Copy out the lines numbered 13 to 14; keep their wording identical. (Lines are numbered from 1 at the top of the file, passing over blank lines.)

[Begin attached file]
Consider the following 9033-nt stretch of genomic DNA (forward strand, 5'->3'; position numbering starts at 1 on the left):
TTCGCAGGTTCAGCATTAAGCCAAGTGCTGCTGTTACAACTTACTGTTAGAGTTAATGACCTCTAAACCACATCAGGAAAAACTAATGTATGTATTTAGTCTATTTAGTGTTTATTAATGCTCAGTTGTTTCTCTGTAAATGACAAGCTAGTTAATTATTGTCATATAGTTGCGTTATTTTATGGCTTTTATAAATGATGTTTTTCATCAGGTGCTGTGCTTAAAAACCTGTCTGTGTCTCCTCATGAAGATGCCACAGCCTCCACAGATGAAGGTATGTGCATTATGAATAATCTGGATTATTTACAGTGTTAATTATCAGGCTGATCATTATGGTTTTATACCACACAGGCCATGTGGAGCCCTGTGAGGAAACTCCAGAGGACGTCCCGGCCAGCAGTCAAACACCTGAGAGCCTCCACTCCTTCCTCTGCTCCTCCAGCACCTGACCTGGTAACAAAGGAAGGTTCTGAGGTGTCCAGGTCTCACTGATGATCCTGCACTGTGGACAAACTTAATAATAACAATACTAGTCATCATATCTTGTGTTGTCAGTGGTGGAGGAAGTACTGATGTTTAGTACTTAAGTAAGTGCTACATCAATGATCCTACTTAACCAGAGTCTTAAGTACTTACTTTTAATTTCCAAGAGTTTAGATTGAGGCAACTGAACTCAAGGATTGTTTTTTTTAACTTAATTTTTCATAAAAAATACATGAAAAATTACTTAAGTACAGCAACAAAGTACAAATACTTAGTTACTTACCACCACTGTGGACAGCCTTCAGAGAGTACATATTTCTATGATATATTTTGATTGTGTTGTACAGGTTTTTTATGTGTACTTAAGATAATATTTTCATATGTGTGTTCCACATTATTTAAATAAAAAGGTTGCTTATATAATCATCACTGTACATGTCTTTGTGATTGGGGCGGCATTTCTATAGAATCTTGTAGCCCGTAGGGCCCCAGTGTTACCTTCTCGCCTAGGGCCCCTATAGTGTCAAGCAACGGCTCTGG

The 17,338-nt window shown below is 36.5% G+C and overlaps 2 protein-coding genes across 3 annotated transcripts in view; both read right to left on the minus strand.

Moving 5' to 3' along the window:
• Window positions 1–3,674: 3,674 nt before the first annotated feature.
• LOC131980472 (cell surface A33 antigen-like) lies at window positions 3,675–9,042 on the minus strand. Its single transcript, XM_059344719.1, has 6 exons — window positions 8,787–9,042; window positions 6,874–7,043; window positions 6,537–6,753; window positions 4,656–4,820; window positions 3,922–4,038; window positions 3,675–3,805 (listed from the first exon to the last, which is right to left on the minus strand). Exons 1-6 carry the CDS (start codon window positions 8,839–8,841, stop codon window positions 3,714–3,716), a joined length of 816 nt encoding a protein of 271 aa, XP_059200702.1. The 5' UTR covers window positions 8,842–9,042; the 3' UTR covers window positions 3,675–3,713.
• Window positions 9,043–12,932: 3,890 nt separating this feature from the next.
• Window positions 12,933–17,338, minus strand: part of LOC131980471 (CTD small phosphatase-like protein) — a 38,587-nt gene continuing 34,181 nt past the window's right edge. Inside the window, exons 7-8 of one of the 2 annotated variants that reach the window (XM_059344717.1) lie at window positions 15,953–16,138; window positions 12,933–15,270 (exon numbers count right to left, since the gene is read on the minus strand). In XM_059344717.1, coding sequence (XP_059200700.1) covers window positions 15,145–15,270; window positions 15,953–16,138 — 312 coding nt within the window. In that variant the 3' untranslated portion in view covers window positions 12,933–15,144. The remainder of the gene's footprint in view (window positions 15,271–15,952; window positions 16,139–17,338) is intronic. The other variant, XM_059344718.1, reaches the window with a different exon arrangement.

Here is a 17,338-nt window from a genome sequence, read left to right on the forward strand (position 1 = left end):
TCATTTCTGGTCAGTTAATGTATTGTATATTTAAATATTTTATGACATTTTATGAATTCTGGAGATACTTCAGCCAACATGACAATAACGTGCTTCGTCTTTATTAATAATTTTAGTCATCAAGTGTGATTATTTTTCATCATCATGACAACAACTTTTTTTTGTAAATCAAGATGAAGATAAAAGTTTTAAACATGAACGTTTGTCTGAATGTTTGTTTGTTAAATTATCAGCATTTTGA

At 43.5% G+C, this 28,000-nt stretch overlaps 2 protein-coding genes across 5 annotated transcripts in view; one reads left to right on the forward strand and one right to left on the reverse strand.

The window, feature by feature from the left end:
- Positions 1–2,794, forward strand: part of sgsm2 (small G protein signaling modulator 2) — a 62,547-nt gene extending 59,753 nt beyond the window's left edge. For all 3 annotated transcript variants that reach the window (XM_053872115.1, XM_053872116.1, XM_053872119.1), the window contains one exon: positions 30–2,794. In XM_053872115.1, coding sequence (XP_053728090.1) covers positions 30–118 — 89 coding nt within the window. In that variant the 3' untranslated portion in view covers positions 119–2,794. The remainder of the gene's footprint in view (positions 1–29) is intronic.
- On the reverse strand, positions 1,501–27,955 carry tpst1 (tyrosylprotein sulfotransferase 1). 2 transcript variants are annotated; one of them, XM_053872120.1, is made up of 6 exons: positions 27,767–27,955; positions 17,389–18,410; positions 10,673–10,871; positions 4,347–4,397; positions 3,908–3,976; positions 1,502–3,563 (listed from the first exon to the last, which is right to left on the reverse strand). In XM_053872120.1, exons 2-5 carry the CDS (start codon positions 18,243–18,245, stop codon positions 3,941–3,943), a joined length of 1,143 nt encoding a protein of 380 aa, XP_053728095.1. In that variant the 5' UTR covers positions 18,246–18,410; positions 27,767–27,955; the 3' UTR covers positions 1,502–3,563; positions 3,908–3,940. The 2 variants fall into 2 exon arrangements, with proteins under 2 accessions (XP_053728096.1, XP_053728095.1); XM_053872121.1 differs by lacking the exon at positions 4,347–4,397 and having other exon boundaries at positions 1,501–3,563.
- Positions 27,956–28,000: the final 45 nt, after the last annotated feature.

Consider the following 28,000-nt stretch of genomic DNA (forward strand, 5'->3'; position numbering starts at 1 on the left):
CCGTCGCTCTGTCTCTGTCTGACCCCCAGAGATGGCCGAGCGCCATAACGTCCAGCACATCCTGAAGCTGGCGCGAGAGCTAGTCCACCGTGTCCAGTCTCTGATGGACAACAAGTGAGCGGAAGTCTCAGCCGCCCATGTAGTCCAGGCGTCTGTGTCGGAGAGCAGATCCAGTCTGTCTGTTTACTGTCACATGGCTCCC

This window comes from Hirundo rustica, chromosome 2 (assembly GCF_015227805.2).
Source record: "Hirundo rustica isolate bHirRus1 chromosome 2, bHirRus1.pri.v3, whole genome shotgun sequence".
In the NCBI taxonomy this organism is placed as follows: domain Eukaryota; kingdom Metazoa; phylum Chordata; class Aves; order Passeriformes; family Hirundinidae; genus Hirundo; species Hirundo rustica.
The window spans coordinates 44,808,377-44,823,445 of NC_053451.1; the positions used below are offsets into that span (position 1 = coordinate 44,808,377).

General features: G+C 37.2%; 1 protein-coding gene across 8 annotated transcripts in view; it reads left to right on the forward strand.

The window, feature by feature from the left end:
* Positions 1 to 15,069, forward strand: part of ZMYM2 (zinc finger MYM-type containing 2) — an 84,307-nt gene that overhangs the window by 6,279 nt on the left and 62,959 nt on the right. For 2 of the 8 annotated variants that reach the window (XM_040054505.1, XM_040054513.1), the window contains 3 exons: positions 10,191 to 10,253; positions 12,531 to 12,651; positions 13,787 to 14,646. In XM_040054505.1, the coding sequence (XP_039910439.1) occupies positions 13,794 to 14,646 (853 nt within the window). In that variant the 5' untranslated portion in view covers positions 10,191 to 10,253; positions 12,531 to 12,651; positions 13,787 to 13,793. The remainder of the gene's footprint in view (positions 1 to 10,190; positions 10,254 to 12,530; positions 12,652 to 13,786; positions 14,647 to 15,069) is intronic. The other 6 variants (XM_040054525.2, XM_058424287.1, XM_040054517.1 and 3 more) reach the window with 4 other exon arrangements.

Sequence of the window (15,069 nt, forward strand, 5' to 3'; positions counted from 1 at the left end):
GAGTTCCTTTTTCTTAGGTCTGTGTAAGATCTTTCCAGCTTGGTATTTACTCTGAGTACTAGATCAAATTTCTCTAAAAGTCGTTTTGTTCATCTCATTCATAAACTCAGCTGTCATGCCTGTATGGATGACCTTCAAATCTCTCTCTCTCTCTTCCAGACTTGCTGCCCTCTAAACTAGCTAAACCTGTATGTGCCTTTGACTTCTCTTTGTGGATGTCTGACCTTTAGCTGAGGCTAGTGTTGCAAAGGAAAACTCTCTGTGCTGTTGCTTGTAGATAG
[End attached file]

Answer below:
- Positions 1–2,794, forward strand: part of sgsm2 (small G protein signaling modulator 2) — a 62,547-nt gene extending 59,753 nt beyond the window's left edge. For all 3 annotated transcript variants that reach the window (XM_053872115.1, XM_053872116.1, XM_053872119.1), the window contains one exon: positions 30–2,794. In XM_053872115.1, coding sequence (XP_053728090.1) covers positions 30–118 — 89 coding nt within the window. In that variant the 3' untranslated portion in view covers positions 119–2,794. The remainder of the gene's footprint in view (positions 1–29) is intronic.
- On the reverse strand, positions 1,501–27,955 carry tpst1 (tyrosylprotein sulfotransferase 1). 2 transcript variants are annotated; one of them, XM_053872120.1, is made up of 6 exons: positions 27,767–27,955; positions 17,389–18,410; positions 10,673–10,871; positions 4,347–4,397; positions 3,908–3,976; positions 1,502–3,563 (listed from the first exon to the last, which is right to left on the reverse strand). In XM_053872120.1, exons 2-5 carry the CDS (start codon positions 18,243–18,245, stop codon positions 3,941–3,943), a joined length of 1,143 nt encoding a protein of 380 aa, XP_053728095.1. In that variant the 5' UTR covers positions 18,246–18,410; positions 27,767–27,955; the 3' UTR covers positions 1,502–3,563; positions 3,908–3,940. The 2 variants fall into 2 exon arrangements, with proteins under 2 accessions (XP_053728096.1, XP_053728095.1); XM_053872121.1 differs by lacking the exon at positions 4,347–4,397 and having other exon boundaries at positions 1,501–3,563.